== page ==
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The Ultimate Vegan Cookbook for Your Instant Pot: 80 Easy and Delicious Plant-Based Recipes That You Can Make in Half the Time Kindle Edition
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However, this is MUCH MORE than a cookbook and this is why it's worth it for me. Kathy goes into all the things you need to know about the IP in a way, frankly, that is much more logical and understandable than most vegan recipes I've found online, and she explains things about the IP better than IP handbook itself in places ("What do all those buttons do!").
There is an IP troubleshooting section, and "Ninja Instant Pot tricks" section and also thoughts on special diet considerations. She breaks down the IP lingo and acronyms in a simple and straightforward way for beginners, but the recipes themselves vary from easy to quite sophisticated. There are some handy extras on the recipes themselves - the recipes are in American measurements but also have the metric equivalents (handy for some of you) and it gives the nutrition information for those of us watching our calorie/carb and protein intakes.
BEST PART: there are pages and pages of what I'll call "reference material" that formerly you'd likely have to google for, making this more than a cookbook but more like a manual - a Bean and Lentil Cooking Chart, a Whole Grains Cooking Chart, and a Vegetable Cooking Chart. I needed these things.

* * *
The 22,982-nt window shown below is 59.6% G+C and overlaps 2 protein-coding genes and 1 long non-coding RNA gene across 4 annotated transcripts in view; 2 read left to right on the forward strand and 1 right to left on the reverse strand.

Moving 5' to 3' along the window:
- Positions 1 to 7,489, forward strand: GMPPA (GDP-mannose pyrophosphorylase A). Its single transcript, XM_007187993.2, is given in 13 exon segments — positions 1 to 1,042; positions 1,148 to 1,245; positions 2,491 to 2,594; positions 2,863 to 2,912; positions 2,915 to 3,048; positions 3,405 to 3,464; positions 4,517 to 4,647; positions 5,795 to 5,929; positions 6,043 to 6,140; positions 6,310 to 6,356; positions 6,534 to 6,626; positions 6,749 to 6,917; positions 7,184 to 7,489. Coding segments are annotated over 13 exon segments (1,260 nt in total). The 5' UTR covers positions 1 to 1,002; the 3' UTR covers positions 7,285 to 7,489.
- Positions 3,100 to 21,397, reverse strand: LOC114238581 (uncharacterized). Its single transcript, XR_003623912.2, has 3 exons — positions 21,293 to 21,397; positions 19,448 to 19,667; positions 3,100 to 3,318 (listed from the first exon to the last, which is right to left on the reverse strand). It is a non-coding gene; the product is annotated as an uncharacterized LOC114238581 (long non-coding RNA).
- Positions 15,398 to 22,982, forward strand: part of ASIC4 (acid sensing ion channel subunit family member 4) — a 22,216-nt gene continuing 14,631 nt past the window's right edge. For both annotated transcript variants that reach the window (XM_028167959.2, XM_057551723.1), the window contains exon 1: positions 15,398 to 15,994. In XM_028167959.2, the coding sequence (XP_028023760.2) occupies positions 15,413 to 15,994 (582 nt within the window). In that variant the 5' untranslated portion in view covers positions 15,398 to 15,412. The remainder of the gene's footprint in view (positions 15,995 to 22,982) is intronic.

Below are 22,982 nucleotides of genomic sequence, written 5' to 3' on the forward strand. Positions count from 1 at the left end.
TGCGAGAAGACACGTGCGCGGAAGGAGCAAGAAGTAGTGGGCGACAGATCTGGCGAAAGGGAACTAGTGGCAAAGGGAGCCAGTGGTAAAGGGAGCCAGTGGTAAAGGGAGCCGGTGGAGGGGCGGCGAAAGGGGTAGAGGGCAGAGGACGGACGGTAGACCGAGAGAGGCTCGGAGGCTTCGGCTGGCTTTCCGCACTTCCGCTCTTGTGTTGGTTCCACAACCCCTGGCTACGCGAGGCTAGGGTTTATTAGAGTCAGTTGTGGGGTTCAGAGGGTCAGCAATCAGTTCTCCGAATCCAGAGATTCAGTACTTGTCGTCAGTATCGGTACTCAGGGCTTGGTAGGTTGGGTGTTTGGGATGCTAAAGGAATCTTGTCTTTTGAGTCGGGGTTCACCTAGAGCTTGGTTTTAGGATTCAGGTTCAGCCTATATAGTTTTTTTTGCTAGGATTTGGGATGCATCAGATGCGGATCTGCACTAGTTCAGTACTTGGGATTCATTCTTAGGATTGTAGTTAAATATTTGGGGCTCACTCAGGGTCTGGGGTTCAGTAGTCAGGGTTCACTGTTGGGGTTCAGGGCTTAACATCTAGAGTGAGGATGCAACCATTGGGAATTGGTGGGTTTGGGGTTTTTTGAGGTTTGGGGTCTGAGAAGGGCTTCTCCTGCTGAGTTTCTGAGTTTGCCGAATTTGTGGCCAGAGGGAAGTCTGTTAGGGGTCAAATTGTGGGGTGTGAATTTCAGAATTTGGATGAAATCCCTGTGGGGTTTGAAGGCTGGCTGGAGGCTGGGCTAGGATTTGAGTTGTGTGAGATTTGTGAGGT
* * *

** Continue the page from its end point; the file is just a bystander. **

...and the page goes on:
Extras I appreciates in a cookbook with a good "user experience" - an appendix of recipes by course, a list of handy IP accessories, recommended Facebook groups, reading, and other cookbooks, and a very thorough and comprehensive index so it's quick and easy to look stuff up. These are details that mean a lot to me, the internet is filled with recipes, but I really appreciate actual instruction and resources to best use the IP as a Vegan.
This is likely a book I will leave in the kitchen for regular use, rather than put on the back shelf - I'll use to to make sure my cooking times and cooking processes are correct, and also to inspire ideas. It's more than delicious recipes, it's a practical manual.
As of today, there is no "Look Inside" feature yet, so here is an overview of the main chapters:
* Introduction: Everything You Need to Know about Your IP
* Five Recipes to Start You Out -- includes recipes for beans, a pear-cardamom oatmeal, a jackfruit ragu, a one-pot pasta, and a zucchini-lemon snack cake; I like how Hester starts us off by introducing basic recipes so we can get comfortable with the IP
* Quick and Easy Homemade Staples -- includes recipes for soy yogurt (which is so easy to make in your 7-in-1 IP!), vegan ricotta (which sounds amazing; it doesn't use the IP, but is used in a few recipes), and various stocks and spice blends (which don't use the IP, but which are also used in a few recipes)
* Beans and Lentils that Cook in Half the Time -- includes recipes for soups, curries, and even black bean-quinoa burgers
* Fun and Delicious Ways to Add in More Whole Grains -- includes recipes for a sushi bowl, two kinds of tamales, and cornbread, amongst others